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My dad was stationed at Pear Harbor and left shortly before the attack. While he was in the Panama Canal on his way home there was a riot of some sort and they pulled sailors off the ship to help control the situation. He was shot and lost a kidney and lived with just 1 for the rest of his life. When he recovered he worked at the Remington Rand company in Syracuse New York inspecting and test firing .45 autos.
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  #18  
Old 12-07-2019, 05:17 PM
Frank Vaccaro Frank Vaccaro is offline
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Thanks to those posting pictures. We owe a huge debt to that gen. 3 years ago a friend died who fought & was wounded in the pacific. He took japanese shrapnel to the grave with him. I salute them all!
Perhaps Sir Winston Churchill said it best! Never has so much been owed by so many to so few.
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  #19  
Old 12-07-2019, 08:11 PM
Old Grey Hare Old Grey Hare is online now
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Spent it at the range, it was packed, and more than a few USN hats were seen.

o7
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  #20  
Old 12-07-2019, 09:15 PM
USMM guy USMM guy is offline
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And now all of the usual bed wetters are all in a fuss.

They are all concerned about the bunkers leaking out of the hull. Probably not giving a whole lot of thought to the blood that went out of that vessel long ago. Some people make me sick.
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  #21  
Old 12-07-2019, 09:54 PM
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dsk dsk is offline
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Originally Posted by Pale Face View Post
When I typed in Dec 7, 1941 into the Google search this is what came up. Notice that the most prominent results is for a damned movie about the attack.
Funny how Google always takes the time to honors some author or civil rights icon whenever their birthday comes around, but they won't do anything to commemorate something like Pearl Harbor.

Fortunately I have something in my study that commemorates it all year long.

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  #22  
Old 12-07-2019, 10:21 PM
USMM guy USMM guy is offline
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Very cool Dana!

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Originally Posted by dsk View Post
Funny how Google always takes the time to honors some author or civil rights icon whenever their birthday comes around, but they won't do anything to commemorate something like Pearl Harbor.

Fortunately I have something in my study that commemorates it all year long.

How long did it take you to put it together?
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  #23  
Old 12-12-2019, 08:41 AM
67GT390FBVA 67GT390FBVA is offline
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My family will always remember, My dad volunteered early in 42 and by October was on a ship headed to North Africa, Never Forget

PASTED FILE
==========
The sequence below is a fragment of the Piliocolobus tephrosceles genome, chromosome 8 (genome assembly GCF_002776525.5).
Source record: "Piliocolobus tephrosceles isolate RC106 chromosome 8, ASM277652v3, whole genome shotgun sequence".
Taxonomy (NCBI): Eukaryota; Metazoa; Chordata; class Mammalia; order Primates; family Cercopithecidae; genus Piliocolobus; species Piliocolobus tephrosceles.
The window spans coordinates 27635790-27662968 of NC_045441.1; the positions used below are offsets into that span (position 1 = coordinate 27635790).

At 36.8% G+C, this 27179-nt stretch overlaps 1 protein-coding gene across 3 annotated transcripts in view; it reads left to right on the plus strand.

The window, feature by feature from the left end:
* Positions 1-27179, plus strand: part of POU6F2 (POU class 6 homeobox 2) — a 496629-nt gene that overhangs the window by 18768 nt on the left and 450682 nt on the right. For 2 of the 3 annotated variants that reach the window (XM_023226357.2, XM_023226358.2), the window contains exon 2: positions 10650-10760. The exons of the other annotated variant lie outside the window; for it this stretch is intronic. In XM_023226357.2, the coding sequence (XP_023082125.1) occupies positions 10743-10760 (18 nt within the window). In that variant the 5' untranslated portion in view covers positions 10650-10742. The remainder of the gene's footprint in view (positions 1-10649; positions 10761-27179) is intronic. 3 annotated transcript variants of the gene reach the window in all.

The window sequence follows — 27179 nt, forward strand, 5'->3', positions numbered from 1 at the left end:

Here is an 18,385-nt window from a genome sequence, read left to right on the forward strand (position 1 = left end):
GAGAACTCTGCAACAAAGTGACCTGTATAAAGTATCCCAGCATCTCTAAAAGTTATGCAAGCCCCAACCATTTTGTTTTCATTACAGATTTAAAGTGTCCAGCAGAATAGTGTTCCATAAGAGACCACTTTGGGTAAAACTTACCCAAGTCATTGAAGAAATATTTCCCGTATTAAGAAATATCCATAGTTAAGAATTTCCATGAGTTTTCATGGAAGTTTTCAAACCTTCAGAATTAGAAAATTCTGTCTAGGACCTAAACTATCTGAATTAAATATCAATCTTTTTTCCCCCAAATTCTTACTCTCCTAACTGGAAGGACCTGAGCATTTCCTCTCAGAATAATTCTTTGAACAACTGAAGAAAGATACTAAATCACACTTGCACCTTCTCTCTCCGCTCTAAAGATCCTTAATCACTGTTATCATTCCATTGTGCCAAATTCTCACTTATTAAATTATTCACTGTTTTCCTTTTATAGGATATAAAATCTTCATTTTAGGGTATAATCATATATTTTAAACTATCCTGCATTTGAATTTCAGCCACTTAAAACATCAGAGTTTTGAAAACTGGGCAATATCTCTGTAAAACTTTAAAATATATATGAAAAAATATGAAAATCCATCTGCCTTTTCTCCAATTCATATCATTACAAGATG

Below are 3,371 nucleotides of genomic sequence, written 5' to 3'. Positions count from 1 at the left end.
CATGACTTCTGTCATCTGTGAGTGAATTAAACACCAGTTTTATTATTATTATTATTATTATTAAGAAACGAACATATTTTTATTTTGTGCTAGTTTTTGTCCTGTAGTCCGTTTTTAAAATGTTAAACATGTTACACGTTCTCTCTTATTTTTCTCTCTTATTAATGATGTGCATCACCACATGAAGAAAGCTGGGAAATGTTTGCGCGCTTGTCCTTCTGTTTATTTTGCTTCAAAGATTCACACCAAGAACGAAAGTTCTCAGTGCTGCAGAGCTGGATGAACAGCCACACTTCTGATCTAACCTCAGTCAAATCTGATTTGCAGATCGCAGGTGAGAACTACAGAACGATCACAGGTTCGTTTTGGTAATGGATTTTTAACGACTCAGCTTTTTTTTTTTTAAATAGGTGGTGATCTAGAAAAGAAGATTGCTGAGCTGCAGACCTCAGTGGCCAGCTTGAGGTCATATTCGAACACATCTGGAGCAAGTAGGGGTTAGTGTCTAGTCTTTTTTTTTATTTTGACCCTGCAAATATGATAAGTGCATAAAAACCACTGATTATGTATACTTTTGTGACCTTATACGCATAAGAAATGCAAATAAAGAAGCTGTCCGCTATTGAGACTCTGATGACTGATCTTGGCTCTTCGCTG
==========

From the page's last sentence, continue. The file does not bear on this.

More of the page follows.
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  #24  
Old 12-12-2019, 01:38 PM
USMM guy USMM guy is offline
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It is a wonder that all of those bunker tanks.

Quote:
Originally Posted by Hawkeye fan View Post
As of September 2019, there are only three surviving crew members left from the battleship USS Arizona, lost at 0806 on 07 December 1941

Don Stratton, 97, Lou Conter, 98, and Ken Potts, 98.

USS Arizona still contains an estimated 500,000 gallons of Bunker C fuel oil within her hull.
That they did not open up in the initial blast. Good thing too as no doubt this would have been the cause for even more casualties. Also a testament to her stout rivetted construction.
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  #25  
Old 12-12-2019, 07:12 PM
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How long did it take you to put it together?
Exactly one year. I started working on it on Pearl Harbor Day 2010 and ceremoniously glued on the last piece on Dec 7, 2011, the 70th anniversary of the attack. A lot of weekends though were spent doing research and trying to fix some of the accuracy flaws in the kit.

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That they did not open up in the initial blast. Good thing too as no doubt this would have been the cause for even more casualties. Also a testament to her stout riveted construction.
When the forward magazine blew up the force was vented up and forward, destroying the entire front 1/3 of the ship but amazingly doing little damage to the rear 2/3 where most of the fuel oil was stored. I read Paul Stillwell's book on the Arizona, and many of the ship's crew on the quarterdeck didn't even realize the ship had completely blown up at first. It wasn't until the resulting fireball grew so immense and began to consume the forward part of the ship that they realized what had happened. After the attack the Navy hoped to refloat the Arizona and either rebuild or salvage the ship, but when the divers went down they found the entire hull was cracked from one side to the other in the area of the forward turrets. Had she suffered the same fate while out at sea she'd have broken in half as she sank, just like HMS Hood did.